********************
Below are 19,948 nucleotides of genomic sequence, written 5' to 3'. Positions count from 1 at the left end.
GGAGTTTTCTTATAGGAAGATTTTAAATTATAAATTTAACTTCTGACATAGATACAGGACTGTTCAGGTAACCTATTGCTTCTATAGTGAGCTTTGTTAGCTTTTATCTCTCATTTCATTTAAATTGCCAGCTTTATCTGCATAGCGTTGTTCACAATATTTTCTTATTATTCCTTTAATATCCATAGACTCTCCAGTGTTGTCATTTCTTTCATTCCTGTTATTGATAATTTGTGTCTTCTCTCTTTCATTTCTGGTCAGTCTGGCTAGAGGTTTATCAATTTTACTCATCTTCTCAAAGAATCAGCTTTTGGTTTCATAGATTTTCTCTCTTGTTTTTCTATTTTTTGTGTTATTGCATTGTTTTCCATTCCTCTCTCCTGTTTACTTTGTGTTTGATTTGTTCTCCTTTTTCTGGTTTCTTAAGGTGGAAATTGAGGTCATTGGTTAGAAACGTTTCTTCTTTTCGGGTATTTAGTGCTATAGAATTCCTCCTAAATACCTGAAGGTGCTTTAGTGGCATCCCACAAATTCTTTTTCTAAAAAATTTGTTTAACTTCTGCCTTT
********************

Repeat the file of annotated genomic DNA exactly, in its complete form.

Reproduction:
Below are 19,948 nucleotides of genomic sequence, written 5' to 3'. Positions count from 1 at the left end.
GGAGTTTTCTTATAGGAAGATTTTAAATTATAAATTTAACTTCTGACATAGATACAGGACTGTTCAGGTAACCTATTGCTTCTATAGTGAGCTTTGTTAGCTTTTATCTCTCATTTCATTTAAATTGCCAGCTTTATCTGCATAGCGTTGTTCACAATATTTTCTTATTATTCCTTTAATATCCATAGACTCTCCAGTGTTGTCATTTCTTTCATTCCTGTTATTGATAATTTGTGTCTTCTCTCTTTCATTTCTGGTCAGTCTGGCTAGAGGTTTATCAATTTTACTCATCTTCTCAAAGAATCAGCTTTTGGTTTCATAGATTTTCTCTCTTGTTTTTCTATTTTTTGTGTTATTGCATTGTTTTCCATTCCTCTCTCCTGTTTACTTTGTGTTTGATTTGTTCTCCTTTTTCTGGTTTCTTAAGGTGGAAATTGAGGTCATTGGTTAGAAACGTTTCTTCTTTTCGGGTATTTAGTGCTATAGAATTCCTCCTAAATACCTGAAGGTGCTTTAGTGGCATCCCACAAATTCTTTTTCTAAAAAATTTGTTTAACTTCTGCCTTT